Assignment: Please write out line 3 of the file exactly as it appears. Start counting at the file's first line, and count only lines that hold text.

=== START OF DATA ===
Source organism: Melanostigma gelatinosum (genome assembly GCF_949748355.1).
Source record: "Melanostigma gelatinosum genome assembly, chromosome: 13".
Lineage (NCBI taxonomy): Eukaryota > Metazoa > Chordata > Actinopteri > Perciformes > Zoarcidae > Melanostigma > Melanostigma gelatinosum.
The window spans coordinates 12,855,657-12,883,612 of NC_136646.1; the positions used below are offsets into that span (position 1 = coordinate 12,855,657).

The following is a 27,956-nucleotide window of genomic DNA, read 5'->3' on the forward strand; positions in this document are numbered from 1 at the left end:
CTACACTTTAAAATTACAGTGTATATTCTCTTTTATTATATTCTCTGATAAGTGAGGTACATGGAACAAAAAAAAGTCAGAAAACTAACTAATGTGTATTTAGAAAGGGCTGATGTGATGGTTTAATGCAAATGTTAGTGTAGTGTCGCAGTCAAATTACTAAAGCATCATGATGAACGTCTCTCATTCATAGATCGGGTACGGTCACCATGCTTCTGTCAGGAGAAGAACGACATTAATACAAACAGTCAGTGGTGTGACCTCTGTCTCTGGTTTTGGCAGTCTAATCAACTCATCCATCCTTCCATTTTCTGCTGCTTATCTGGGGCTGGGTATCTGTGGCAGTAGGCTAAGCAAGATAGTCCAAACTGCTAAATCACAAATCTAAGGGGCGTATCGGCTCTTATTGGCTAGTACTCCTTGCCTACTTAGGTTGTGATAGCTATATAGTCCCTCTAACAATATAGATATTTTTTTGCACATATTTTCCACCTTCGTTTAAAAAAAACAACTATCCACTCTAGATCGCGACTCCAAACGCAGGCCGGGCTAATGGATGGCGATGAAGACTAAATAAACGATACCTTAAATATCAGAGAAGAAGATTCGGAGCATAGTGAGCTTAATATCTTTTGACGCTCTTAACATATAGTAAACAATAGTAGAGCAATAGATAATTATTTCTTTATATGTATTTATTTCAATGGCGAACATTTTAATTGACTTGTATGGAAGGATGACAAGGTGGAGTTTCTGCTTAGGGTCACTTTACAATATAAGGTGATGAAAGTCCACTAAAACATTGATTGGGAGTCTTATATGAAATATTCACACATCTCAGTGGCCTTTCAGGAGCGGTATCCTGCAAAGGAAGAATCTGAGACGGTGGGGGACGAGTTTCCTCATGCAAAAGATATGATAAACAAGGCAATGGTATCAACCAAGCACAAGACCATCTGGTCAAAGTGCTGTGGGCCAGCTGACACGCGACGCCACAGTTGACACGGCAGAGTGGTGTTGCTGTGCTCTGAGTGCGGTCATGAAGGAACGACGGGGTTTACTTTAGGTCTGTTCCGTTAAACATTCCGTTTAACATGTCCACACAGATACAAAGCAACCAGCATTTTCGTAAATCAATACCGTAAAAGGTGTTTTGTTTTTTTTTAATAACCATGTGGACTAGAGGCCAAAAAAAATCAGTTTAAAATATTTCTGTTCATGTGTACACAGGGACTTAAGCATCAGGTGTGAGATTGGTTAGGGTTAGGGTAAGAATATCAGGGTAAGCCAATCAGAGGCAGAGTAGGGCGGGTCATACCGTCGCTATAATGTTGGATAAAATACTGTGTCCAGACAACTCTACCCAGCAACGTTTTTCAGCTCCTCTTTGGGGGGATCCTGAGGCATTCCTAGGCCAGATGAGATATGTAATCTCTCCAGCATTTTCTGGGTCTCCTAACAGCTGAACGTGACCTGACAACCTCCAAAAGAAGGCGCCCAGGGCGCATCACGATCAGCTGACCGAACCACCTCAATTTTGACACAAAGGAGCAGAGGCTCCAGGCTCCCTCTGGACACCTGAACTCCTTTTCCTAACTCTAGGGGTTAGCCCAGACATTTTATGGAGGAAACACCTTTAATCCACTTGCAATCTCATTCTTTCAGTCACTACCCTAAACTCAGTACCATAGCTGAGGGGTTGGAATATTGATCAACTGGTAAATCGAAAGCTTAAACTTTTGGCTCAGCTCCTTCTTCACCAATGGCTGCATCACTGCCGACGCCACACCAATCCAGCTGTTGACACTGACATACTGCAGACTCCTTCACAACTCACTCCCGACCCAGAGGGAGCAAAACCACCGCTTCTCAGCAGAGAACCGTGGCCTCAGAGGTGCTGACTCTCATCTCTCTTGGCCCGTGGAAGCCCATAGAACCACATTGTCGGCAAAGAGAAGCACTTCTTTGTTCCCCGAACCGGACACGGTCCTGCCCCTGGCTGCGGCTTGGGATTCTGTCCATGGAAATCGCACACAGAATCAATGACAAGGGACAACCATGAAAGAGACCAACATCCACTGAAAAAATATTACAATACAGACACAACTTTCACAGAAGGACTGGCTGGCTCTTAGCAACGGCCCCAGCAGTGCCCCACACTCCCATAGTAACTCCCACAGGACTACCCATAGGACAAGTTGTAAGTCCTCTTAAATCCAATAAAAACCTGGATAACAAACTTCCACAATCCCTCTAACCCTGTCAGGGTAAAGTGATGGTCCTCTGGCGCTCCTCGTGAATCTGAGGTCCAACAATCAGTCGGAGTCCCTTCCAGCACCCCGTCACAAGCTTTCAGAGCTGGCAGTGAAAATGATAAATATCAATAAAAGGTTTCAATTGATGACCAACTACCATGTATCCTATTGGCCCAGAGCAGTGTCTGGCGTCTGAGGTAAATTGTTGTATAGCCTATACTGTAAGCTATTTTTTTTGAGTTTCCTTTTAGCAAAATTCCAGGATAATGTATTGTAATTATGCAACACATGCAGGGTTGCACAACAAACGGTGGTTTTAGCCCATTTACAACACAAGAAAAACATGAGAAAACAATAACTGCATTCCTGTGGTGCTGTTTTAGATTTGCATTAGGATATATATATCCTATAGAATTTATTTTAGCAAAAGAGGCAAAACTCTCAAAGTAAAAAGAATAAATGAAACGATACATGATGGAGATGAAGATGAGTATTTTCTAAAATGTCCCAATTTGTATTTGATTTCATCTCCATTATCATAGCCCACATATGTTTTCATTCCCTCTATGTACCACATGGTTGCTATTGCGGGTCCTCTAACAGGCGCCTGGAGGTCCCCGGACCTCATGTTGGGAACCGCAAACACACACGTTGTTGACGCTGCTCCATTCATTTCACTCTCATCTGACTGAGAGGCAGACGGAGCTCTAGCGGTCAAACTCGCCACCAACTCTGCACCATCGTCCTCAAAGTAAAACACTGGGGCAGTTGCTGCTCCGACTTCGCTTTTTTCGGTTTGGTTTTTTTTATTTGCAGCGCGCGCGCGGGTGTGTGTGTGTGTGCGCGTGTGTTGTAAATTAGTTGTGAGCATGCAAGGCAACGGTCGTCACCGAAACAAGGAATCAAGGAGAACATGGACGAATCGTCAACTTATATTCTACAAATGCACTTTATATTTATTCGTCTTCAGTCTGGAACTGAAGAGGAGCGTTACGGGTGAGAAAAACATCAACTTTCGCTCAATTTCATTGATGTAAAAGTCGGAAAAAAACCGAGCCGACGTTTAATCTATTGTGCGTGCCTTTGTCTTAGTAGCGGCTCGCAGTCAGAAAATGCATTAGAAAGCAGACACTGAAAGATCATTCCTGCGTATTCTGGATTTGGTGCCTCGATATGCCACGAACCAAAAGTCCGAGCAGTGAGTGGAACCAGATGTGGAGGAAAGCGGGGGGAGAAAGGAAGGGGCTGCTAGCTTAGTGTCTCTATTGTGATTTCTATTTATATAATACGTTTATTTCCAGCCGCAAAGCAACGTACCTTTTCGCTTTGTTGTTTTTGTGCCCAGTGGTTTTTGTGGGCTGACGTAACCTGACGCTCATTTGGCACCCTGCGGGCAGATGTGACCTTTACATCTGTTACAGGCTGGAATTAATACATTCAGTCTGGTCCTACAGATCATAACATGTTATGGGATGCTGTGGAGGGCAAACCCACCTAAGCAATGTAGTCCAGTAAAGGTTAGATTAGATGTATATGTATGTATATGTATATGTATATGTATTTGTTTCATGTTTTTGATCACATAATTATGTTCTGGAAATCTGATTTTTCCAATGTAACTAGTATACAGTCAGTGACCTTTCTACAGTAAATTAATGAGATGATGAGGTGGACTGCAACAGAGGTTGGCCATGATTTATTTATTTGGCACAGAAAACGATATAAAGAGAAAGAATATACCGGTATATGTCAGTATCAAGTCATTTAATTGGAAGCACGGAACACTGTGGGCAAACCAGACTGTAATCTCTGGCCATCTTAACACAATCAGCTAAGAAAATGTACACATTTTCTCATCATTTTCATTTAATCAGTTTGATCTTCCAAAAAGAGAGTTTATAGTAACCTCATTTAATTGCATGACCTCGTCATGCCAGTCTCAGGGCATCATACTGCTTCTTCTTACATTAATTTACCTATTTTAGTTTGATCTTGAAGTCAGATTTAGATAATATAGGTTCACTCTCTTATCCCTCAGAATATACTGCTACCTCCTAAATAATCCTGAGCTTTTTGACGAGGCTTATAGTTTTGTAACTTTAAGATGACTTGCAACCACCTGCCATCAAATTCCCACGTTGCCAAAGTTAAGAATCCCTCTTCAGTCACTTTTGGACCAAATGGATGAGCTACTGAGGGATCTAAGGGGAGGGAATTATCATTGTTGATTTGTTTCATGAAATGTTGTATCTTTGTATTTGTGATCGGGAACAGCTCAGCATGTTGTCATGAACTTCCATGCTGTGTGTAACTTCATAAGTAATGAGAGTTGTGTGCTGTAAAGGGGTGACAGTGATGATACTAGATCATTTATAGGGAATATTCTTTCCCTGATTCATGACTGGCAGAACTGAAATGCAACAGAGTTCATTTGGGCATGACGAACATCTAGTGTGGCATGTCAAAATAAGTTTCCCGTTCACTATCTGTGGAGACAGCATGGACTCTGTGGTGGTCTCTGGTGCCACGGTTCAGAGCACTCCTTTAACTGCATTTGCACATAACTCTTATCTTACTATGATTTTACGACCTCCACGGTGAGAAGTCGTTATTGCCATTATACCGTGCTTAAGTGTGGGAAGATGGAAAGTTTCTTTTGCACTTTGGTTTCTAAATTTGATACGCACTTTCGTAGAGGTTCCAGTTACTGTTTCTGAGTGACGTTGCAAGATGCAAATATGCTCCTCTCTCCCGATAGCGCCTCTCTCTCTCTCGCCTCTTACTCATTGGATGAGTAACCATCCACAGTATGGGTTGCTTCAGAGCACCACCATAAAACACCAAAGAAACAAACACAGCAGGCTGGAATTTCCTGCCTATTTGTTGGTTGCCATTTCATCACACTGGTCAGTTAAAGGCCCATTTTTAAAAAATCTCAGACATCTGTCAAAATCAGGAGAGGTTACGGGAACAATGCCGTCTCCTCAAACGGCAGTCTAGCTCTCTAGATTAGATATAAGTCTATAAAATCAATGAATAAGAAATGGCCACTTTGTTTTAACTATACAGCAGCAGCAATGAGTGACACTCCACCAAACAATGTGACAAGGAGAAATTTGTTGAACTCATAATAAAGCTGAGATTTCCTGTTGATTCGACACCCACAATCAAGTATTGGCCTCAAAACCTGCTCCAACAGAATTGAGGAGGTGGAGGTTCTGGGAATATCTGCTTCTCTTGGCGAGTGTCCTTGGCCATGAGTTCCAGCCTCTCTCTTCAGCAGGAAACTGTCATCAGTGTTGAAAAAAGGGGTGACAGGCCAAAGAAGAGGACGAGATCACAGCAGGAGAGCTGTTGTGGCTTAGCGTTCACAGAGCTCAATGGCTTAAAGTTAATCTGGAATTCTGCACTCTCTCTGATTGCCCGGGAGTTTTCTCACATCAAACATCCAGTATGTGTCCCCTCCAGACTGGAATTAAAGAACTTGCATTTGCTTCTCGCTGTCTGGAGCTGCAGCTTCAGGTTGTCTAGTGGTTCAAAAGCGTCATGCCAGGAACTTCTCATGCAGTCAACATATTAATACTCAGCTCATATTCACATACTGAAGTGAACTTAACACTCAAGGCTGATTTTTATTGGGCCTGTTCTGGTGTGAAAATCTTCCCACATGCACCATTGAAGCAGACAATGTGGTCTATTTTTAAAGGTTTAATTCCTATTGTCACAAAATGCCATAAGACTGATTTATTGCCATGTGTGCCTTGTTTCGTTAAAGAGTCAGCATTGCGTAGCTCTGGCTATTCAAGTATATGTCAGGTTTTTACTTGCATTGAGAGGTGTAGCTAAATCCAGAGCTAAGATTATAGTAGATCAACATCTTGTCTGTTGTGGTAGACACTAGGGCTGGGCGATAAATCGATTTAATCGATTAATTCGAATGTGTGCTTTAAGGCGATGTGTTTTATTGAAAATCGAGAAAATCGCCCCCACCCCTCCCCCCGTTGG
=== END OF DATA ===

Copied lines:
Lineage (NCBI taxonomy): Eukaryota > Metazoa > Chordata > Actinopteri > Perciformes > Zoarcidae > Melanostigma > Melanostigma gelatinosum.